In Richard Hoffer's article about Penn State's 14-10 win over Miami in the Fiesta Bowl, Hoffer waited 144 words before he would tell us who won the game. I suppose most sportswriters today prefer to indulge in what they consider priceless prose, rather than telling us who won or lost. But yours is a morning paper, not everybody could watch the game on TV, and the writer doesn't know that the headline writer will include the score in his headline. You have a need for both writers and editors to get to back to some basics of journalism.
SPORTS
February 3, 1998 | HEIDI SIEGMUND CUDA
What: "A Savage Business: The Comeback and Comedown of Mike Tyson," by Richard Hoffer. Price: $23, Simon & Schuster Anyone curious to know what lurks in the hearts of men need only read this book. Hoffer, a senior writer at Sports Illustrated, creates an excellent argument that men are composed of greed, power and savagery. Not necessarily news--Thomas Hobbes described our sadly brutish state more than 300 years ago and, it should be noted, pulled fewer punches.
SPORTS
May 27, 1989
Richard Hoffer's absorbing article, "These Facts Are Nothing but Fiction," reminds me of an incident while I was a student at the University of Washington in Seattle. One day at a religious organization I attended on campus, a young man showed up, said he was experienced as a professional dance teacher and was willing to teach dance classes within the building in exchange for free room and board, and expenses. He was very popular with the women and an excellent dancer. About a month or so later (after having taken some things from some of the students)
SPORTS
March 11, 1989
Was Richard Hoffer watching the same fight as everyone else? To call the Macho Camacho-Boom Boom Mancini fight "nearly hideous" and state that no sharp blows were thrown all evening makes me believe that Hoffer was the one with the puffiness about the eyes. Does he consider a fight dull because neither fighter bleeds? JACK DiPINTO Woodland Hills
SPORTS
December 2, 1988 | Richard Hoffer
After this weekend, college football will go on a short hiatus until the bowl season brings it back. The respite gives us time to reconsider the most remarkable prediction of the year. That is, Beano Cook's call that West Virginia would win the national championship. Of course, West Virginia hasn't won it yet, but who besides Beano, ESPN's everyman analyst/sportswriter's best friend, thought the Mountaineers would even contend for it?
SPORTS
November 25, 1988 | Richard Hoffer
The Heisman Trophy is one of our quirkier awards (Doug Flutie? Tim Brown?) but even so, it would be hard to imagine it going to anybody more deserving than Oklahoma State's Barry Sanders. It's possible it won't, of course. Sanders is just a junior and he didn't play in any network television games. But who deserves it more? You could, many will, argue for USC's Rodney Peete or UCLA's Troy Aikman. They play on better teams than Sanders does and enjoy higher profiles.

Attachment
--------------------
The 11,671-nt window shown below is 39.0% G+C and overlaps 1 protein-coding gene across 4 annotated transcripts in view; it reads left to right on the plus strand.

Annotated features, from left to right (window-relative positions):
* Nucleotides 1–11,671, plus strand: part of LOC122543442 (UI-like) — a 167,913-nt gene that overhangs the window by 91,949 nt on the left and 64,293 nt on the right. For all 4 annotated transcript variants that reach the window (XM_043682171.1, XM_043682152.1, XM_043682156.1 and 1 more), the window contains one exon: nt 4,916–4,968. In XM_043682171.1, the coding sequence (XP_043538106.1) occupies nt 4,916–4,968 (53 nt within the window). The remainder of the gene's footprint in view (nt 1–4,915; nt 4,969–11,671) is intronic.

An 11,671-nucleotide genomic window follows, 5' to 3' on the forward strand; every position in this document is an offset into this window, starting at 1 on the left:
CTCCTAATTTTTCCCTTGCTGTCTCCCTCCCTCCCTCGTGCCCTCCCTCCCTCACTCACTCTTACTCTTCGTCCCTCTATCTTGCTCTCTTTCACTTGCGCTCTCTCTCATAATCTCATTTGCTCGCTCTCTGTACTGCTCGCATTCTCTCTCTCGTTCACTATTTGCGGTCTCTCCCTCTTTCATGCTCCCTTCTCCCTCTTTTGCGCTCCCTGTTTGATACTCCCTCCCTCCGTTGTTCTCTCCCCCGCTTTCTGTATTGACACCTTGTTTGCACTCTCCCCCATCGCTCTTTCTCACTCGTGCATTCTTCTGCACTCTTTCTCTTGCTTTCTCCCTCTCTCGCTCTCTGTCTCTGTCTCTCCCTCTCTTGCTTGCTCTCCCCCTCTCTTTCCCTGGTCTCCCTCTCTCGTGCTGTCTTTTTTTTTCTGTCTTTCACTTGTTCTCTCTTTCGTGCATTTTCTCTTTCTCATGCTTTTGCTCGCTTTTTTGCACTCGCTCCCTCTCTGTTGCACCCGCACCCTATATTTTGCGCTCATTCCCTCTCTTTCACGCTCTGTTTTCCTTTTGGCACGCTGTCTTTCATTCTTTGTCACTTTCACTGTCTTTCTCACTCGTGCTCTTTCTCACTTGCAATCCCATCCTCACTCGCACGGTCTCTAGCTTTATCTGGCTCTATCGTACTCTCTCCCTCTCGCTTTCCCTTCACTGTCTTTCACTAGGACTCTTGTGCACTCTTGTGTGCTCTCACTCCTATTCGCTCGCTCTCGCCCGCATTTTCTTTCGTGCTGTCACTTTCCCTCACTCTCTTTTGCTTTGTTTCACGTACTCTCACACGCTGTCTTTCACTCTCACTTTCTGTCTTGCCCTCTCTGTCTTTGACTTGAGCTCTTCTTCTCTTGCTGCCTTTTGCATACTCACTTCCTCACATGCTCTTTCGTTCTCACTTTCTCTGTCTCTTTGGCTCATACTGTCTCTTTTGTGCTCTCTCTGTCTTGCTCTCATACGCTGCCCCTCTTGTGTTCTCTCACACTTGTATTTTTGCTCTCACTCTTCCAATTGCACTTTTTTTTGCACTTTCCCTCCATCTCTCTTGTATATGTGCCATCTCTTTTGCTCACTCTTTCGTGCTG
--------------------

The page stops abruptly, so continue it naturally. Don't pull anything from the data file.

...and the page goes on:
SPORTS
November 18, 1988 | Richard Hoffer
This is big-game week, that time of year when rivals, cross-bay and cross-state, play for buckets, bronzed pigs and beehive boots. Important stuff. You'd be a fool to get excited about a Michigan-Ohio State game, which produces nothing , when, across the land Saturday, there will be a bell at stake. Up at California, there is more than the matter of the Ax, which Stanford holds fairly and squarely. Stanford, of course, has not always been fair or square as regards this sacred implement.
SPORTS
November 11, 1988 | Richard Hoffer
The major bowls have struck an informal agreement among themselves that is only slightly less complicated than the Smoot-Hawley Tariff Act. But for now, all you need to know is that USC plays the Southeastern Conference champion in the Sugar Bowl, if not Michigan in the Rose Bowl, and UCLA plays Arkansas in the Cotton, if not the Big Ten champion at home. And whatever bowl fails to land the Pac-10 runner-up gets Florida State, or possibly West Virginia, as a consolation prize.
SPORTS
December 6, 1986 | Richard Hoffer
Mike Tyson knocked more than just Trevor Berbick for a loop when he tapped him on the left temple a couple of weeks ago. The 20-year-old Kid Kong appears to have scattered the entire division with the blow. Consider: --Tyson had barely hitched up his new World Boxing Council championship belt when Butch Lewis, co-promoter, was starting to negotiate a way out of the heavyweight tournament for his bread and butter, Michael Spinks, International Boxing Federation champion.
SPORTS
November 4, 1988 | Richard Hoffer
One of the country's five undefeated teams operates in a virtual vacuum. It's not that there's nobody in Laramie, home of the University of Wyoming. It's that there's nobody in Wyoming . The ninth-largest state in geographical size is No. 49 in population. On game days, when a good crowd might be 25,000, War Memorial Stadium becomes the third-largest "city" in the state. The rest of Laramie drops to No. 4.
SPORTS
October 28, 1988 | Richard Hoffer
It's never too early to get confused about the bowl matchups, is our premise, and what better time than right now, when we have six undefeated teams, only two of which play one another in the regular season and none of which must play each other in a bowl.